Everybody dreams of earning a handsome sum of money and leading a well-settled life. But, Shagun Singh has a different vision of living life in a ‘sustainable’ manner. Shagun Singh, 36, is an environmentalist and the founder of Geeli Mitti, a foundation devoted to building mud houses as an alternative to cement houses for sustainable living.
Shagun Singh And Geeli Mitti
Singh was a successful marketing executive in a leading MNC until she left her ‘well paying corporate job’ in 2015 to pursue her dream of finding sustainable alternatives to current housing and lifestyle patterns for people with ‘mud’.
She moved from Delhi to Uttarakhand and founded ‘Geeli Mitti’, an initiative aimed at utilizing land naturally and building mud houses as a replacement for cement houses, after tons of research on permaculture or the science of land management through eco-friendly techniques.
Singh always had an inclination towards the issue of sustainable living since her childhood.
She believes that “Mud has a lot of thermal power. By thermal power, I mean that it can absorb heat and cold for a very long period of time. Many don’t value its potential.”
Geeli Mitti Farms
Geeli Mitti Farms, located in Nainital in Uttarakhand, are the lands where the construction of mud houses using natural raw materials takes place.
Every year, a 45-day long workshop is conducted in which environmentalists, architects and advocates of sustainable living from around the world come together to learn the art of building mud houses and experience the essence of minimal living.
The experiences of living in a toxic-free natural environment at these farms are remembered for a lifetime.
The Art Of Building A Mud House
The mud houses are built purely with mud, cow dung and lime. It also involves using trash, in all its forms, to make something useful.
One of the most important techniques to build mud houses is the earth-bag technique.
Shagun Singh explains “The earth-bag technique is extremely important. It is highly beneficial for earthquake prone areas. Many people don’t know that during the Nepal earthquake, in one area, only one building kept standing while the others collapsed. It was because of the earth-bag technique that it was built with.”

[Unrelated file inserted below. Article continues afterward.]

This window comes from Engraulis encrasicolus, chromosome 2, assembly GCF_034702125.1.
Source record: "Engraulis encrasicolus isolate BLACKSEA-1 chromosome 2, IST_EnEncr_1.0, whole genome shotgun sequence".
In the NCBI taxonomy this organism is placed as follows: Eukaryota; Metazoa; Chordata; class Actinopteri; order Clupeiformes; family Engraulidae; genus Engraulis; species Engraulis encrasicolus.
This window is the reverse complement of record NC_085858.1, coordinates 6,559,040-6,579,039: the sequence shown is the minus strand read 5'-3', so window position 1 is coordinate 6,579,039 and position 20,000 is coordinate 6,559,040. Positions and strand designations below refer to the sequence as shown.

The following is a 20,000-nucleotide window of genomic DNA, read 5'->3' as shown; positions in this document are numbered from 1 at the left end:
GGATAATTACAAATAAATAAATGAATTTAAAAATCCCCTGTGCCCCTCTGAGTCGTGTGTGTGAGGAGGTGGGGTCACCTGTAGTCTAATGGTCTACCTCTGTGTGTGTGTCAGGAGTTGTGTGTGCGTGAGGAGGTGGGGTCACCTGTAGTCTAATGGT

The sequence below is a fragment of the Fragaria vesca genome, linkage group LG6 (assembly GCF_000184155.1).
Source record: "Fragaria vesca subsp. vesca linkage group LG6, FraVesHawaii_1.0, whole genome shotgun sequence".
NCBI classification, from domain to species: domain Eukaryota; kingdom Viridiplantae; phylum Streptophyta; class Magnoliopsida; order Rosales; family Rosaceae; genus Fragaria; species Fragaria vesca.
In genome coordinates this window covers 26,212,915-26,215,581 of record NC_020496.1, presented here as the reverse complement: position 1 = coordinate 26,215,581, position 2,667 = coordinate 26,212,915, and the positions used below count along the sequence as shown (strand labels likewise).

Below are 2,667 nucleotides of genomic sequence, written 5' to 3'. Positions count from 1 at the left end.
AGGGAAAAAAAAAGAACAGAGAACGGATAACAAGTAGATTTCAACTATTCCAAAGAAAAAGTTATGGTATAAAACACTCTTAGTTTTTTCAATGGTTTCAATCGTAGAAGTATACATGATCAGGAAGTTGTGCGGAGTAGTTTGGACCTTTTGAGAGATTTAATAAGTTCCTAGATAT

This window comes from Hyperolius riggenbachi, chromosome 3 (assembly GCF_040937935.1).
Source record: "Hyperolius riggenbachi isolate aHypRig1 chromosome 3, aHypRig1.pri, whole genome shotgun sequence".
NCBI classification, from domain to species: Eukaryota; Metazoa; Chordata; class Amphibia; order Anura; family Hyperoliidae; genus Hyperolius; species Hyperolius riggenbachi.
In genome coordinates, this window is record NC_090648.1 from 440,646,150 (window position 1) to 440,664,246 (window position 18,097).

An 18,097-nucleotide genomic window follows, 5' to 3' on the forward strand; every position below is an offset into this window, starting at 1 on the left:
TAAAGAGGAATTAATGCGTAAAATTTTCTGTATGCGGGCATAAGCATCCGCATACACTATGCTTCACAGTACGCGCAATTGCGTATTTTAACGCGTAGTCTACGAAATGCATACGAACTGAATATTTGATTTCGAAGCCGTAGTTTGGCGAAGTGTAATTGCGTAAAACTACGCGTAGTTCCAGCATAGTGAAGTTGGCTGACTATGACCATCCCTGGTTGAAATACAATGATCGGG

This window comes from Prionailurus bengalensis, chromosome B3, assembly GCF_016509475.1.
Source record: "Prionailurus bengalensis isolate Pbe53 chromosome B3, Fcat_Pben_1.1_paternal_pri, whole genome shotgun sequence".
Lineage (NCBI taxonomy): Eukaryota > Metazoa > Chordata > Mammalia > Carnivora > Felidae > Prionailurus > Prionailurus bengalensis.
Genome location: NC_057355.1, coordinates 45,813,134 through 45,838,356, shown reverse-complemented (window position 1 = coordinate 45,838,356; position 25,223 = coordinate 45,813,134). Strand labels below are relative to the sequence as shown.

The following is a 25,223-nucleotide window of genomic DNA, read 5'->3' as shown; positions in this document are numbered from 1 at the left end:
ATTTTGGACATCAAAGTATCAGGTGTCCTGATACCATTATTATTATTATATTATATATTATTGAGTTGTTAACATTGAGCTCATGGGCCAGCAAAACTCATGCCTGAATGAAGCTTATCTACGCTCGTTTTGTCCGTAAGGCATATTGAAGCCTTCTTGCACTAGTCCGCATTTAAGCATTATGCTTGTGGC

The mud houses not only provide good living conditions but are also a source of positive spiritual energy which is felt when one resides in them.
Singh further adds, “It’s a stated fact that cement cannot breathe. You lock a cement house for ten days and you can’t get inside. The toxins used to maintain carbon emissions to produce that cement is so harmful. Whereas, in naturally built mud houses you can leave them as it is and nothing will happen.”
Bringing Change And Providing Livelihood
Singh has been successful in bringing change and transforming many lives.
Her foundation also incorporates a number of livelihood programmes. One such initiative is beating plastic pollution by replacing plastic products with other options.
Singh and her team also work to provide a learning experience for a number of women prisoners in Delhi.
Singh elaborates “The women in the cells stitch cloth bags which are then sold further and the money they earn is deposited into their bank accounts. This way, these women get to earn a livelihood transforming their lives and our quest to make the environment plastic-free gets us one step closer.”
Singh explains that the existing mindset of the society with respect to mud structures is the biggest challenge she faces in her pursuit of sustainable living.
She says that “Everyone believes building a well-cemented house is a sign of development.”
She also mentions that mud structures have been there since the beginning of humankind while cement as a building technique is just about 70 years old, but still people believe that mud houses are of no use.
Despite these challenges, Singh happily admits that environmental conservation is gaining importance in today’s world, and it can help her transform more lives and bring about a change in the mindset of people, making the world a more eco-friendly place to live in.
Image Credits: Google Images
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